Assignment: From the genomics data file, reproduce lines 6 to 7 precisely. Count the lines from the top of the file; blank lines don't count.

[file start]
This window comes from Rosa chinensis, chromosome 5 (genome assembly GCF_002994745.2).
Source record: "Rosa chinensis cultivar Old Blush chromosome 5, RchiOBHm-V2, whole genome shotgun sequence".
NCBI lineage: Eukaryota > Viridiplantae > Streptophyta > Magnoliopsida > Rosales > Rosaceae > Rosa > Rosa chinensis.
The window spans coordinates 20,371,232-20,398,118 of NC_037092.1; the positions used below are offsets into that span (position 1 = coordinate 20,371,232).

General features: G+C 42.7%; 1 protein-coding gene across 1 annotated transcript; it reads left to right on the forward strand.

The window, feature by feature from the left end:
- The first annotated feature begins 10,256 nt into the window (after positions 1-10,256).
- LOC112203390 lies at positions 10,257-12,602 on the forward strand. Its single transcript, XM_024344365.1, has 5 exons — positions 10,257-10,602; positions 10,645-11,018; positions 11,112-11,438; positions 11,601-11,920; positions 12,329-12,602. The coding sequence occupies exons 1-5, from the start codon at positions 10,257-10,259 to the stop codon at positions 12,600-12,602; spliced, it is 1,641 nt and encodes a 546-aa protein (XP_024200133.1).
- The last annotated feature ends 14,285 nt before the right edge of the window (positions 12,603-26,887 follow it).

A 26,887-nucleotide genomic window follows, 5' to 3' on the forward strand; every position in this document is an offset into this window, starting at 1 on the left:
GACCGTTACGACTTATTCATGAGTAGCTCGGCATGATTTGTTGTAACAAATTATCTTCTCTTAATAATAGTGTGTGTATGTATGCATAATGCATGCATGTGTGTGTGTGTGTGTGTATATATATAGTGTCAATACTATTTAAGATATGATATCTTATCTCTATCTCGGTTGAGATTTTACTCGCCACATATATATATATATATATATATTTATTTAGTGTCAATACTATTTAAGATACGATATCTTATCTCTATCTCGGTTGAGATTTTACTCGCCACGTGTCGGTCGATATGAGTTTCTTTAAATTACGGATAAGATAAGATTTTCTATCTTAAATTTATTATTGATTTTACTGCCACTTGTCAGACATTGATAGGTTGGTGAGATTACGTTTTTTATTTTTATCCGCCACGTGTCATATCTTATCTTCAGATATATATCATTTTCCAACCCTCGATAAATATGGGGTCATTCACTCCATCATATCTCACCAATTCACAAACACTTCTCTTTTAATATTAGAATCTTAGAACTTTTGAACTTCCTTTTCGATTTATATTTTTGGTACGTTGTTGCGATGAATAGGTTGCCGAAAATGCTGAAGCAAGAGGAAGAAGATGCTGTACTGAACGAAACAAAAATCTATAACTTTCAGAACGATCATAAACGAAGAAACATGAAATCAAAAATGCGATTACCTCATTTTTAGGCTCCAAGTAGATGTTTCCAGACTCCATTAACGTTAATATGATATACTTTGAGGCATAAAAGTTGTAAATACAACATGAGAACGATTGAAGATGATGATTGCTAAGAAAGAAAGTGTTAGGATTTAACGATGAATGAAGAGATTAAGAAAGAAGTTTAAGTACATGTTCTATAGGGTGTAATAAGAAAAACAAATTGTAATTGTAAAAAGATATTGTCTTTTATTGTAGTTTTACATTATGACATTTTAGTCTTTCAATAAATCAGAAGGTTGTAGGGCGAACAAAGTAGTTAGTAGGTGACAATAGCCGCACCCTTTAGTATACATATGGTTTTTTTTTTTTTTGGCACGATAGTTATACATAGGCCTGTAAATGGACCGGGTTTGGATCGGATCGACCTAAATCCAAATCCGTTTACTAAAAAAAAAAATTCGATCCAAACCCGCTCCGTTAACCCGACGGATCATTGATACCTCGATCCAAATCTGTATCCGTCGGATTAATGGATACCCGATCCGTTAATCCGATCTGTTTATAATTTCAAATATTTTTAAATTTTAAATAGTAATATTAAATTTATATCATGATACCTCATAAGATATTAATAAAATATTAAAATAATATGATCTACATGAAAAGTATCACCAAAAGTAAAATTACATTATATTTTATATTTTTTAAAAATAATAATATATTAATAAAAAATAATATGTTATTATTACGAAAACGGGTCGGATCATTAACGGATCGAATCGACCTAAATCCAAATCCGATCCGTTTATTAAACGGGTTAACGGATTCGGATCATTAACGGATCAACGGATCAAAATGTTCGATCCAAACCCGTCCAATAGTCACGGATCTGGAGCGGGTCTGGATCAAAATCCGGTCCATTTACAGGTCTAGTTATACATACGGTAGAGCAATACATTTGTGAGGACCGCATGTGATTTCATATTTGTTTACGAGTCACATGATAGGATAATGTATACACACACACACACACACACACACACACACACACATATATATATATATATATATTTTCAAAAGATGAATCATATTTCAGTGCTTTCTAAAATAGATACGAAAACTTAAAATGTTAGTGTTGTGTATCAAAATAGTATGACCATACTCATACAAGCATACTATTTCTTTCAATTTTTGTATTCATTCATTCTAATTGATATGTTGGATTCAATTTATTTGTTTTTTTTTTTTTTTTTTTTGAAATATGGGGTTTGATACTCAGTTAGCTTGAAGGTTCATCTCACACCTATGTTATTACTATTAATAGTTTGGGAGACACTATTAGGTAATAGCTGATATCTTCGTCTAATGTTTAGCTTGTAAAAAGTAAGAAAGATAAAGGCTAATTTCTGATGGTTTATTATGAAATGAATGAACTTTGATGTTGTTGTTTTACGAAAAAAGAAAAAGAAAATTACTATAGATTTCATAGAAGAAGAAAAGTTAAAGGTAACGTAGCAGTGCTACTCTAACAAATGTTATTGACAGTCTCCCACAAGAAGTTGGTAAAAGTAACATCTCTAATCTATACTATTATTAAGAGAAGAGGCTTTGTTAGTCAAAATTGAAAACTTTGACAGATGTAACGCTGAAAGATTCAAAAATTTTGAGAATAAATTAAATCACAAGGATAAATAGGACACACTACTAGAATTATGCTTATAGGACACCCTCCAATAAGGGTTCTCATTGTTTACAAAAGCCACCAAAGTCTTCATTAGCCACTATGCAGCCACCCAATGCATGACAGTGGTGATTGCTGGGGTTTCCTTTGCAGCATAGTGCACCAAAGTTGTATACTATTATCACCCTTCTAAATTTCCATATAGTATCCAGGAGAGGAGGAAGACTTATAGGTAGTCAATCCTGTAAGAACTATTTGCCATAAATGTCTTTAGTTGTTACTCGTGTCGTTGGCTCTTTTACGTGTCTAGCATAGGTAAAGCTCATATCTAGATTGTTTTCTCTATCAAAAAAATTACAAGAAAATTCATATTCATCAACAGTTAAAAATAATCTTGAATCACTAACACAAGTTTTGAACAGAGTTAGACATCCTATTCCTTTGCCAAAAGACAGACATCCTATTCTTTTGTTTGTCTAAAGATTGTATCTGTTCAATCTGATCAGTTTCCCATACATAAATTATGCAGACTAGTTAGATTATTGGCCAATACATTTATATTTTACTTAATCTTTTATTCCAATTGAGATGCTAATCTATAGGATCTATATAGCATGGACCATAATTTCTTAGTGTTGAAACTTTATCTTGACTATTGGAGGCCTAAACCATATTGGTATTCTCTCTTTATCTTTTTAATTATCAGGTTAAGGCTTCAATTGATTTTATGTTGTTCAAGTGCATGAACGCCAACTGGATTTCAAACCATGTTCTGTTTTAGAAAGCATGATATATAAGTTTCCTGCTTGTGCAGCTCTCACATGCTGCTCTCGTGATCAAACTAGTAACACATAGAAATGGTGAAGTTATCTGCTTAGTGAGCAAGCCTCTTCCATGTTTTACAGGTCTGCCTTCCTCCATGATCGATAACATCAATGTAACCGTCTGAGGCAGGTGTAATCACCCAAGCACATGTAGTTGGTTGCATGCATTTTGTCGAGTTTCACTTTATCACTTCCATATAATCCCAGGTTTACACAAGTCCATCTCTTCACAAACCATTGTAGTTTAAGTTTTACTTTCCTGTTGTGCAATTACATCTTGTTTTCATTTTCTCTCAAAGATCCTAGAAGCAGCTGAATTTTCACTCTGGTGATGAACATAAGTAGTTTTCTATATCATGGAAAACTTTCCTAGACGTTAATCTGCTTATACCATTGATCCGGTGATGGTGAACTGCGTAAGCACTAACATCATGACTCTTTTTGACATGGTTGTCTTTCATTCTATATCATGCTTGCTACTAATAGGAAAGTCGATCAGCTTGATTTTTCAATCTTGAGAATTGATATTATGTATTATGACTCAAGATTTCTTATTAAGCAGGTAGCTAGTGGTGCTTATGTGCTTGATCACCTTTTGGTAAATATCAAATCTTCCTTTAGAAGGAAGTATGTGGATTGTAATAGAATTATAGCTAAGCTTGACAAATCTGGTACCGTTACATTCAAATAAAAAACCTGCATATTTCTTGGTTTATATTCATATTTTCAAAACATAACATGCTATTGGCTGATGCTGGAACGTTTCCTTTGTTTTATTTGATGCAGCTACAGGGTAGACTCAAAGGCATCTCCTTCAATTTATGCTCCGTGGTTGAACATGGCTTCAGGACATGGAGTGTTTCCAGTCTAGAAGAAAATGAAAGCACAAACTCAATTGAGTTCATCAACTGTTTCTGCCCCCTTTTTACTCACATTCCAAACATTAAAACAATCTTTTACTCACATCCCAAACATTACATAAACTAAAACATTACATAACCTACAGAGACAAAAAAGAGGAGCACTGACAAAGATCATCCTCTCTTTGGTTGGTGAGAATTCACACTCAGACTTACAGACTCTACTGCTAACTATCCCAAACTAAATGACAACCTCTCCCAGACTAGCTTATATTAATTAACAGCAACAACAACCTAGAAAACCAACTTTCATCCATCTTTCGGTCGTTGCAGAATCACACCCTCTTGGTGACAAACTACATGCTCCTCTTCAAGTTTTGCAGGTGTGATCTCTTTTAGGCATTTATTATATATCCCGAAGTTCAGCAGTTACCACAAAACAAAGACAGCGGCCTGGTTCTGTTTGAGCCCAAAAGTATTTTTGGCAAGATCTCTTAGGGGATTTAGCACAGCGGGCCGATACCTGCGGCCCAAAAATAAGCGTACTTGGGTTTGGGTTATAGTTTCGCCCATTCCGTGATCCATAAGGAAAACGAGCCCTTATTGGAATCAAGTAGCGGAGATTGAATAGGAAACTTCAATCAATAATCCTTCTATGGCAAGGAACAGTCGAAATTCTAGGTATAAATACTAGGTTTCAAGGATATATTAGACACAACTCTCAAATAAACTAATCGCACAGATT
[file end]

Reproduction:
The window, feature by feature from the left end:
- The first annotated feature begins 10,256 nt into the window (after positions 1-10,256).